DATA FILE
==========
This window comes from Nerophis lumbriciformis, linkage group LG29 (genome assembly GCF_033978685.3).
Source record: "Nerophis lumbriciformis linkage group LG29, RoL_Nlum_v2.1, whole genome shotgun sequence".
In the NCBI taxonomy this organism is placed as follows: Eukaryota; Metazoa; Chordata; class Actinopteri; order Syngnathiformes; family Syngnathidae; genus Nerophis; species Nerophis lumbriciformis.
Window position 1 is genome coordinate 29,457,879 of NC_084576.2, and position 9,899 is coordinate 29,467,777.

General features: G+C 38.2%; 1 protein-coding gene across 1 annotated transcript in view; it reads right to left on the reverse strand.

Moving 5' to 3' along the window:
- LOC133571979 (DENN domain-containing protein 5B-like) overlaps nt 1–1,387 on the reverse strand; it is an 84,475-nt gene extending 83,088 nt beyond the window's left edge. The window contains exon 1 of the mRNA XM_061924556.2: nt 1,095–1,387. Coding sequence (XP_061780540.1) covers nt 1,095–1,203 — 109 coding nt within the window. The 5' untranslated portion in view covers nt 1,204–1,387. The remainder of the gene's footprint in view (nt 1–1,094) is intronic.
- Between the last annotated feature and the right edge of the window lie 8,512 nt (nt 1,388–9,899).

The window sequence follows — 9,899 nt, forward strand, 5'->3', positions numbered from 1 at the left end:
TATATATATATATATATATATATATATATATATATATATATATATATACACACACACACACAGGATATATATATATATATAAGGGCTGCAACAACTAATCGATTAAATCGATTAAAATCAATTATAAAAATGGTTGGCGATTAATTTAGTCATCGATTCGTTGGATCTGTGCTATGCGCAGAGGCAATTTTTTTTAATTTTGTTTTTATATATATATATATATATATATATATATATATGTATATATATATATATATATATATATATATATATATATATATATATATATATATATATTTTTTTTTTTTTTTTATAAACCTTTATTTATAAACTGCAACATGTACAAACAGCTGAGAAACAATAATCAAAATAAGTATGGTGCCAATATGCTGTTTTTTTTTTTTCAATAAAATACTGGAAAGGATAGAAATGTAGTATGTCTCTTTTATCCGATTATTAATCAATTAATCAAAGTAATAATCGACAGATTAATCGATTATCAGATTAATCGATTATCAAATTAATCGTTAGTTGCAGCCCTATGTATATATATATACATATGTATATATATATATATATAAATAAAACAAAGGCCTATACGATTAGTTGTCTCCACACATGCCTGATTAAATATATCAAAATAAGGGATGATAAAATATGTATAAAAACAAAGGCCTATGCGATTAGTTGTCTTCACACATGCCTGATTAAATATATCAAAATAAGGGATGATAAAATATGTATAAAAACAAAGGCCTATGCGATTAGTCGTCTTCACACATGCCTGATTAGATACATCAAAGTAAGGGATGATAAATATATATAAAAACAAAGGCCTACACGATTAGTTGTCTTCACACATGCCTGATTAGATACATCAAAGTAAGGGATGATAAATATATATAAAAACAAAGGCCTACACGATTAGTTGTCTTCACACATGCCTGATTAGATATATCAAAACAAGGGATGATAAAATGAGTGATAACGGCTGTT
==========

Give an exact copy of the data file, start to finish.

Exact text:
This window comes from Nerophis lumbriciformis, linkage group LG29 (genome assembly GCF_033978685.3).
Source record: "Nerophis lumbriciformis linkage group LG29, RoL_Nlum_v2.1, whole genome shotgun sequence".
In the NCBI taxonomy this organism is placed as follows: Eukaryota; Metazoa; Chordata; class Actinopteri; order Syngnathiformes; family Syngnathidae; genus Nerophis; species Nerophis lumbriciformis.
Window position 1 is genome coordinate 29,457,879 of NC_084576.2, and position 9,899 is coordinate 29,467,777.

General features: G+C 38.2%; 1 protein-coding gene across 1 annotated transcript in view; it reads right to left on the reverse strand.

Moving 5' to 3' along the window:
- LOC133571979 (DENN domain-containing protein 5B-like) overlaps nt 1–1,387 on the reverse strand; it is an 84,475-nt gene extending 83,088 nt beyond the window's left edge. The window contains exon 1 of the mRNA XM_061924556.2: nt 1,095–1,387. Coding sequence (XP_061780540.1) covers nt 1,095–1,203 — 109 coding nt within the window. The 5' untranslated portion in view covers nt 1,204–1,387. The remainder of the gene's footprint in view (nt 1–1,094) is intronic.
- Between the last annotated feature and the right edge of the window lie 8,512 nt (nt 1,388–9,899).

The window sequence follows — 9,899 nt, forward strand, 5'->3', positions numbered from 1 at the left end:
TATATATATATATATATATATATATATATATATATATATATATATATACACACACACACACAGGATATATATATATATATAAGGGCTGCAACAACTAATCGATTAAATCGATTAAAATCAATTATAAAAATGGTTGGCGATTAATTTAGTCATCGATTCGTTGGATCTGTGCTATGCGCAGAGGCAATTTTTTTTAATTTTGTTTTTATATATATATATATATATATATATATATATATGTATATATATATATATATATATATATATATATATATATATATATATATATATATATATTTTTTTTTTTTTTTTATAAACCTTTATTTATAAACTGCAACATGTACAAACAGCTGAGAAACAATAATCAAAATAAGTATGGTGCCAATATGCTGTTTTTTTTTTTTCAATAAAATACTGGAAAGGATAGAAATGTAGTATGTCTCTTTTATCCGATTATTAATCAATTAATCAAAGTAATAATCGACAGATTAATCGATTATCAGATTAATCGATTATCAAATTAATCGTTAGTTGCAGCCCTATGTATATATATATACATATGTATATATATATATATATAAATAAAACAAAGGCCTATACGATTAGTTGTCTCCACACATGCCTGATTAAATATATCAAAATAAGGGATGATAAAATATGTATAAAAACAAAGGCCTATGCGATTAGTTGTCTTCACACATGCCTGATTAAATATATCAAAATAAGGGATGATAAAATATGTATAAAAACAAAGGCCTATGCGATTAGTCGTCTTCACACATGCCTGATTAGATACATCAAAGTAAGGGATGATAAATATATATAAAAACAAAGGCCTACACGATTAGTTGTCTTCACACATGCCTGATTAGATACATCAAAGTAAGGGATGATAAATATATATAAAAACAAAGGCCTACACGATTAGTTGTCTTCACACATGCCTGATTAGATATATCAAAACAAGGGATGATAAAATGAGTGATAACGGCTGTT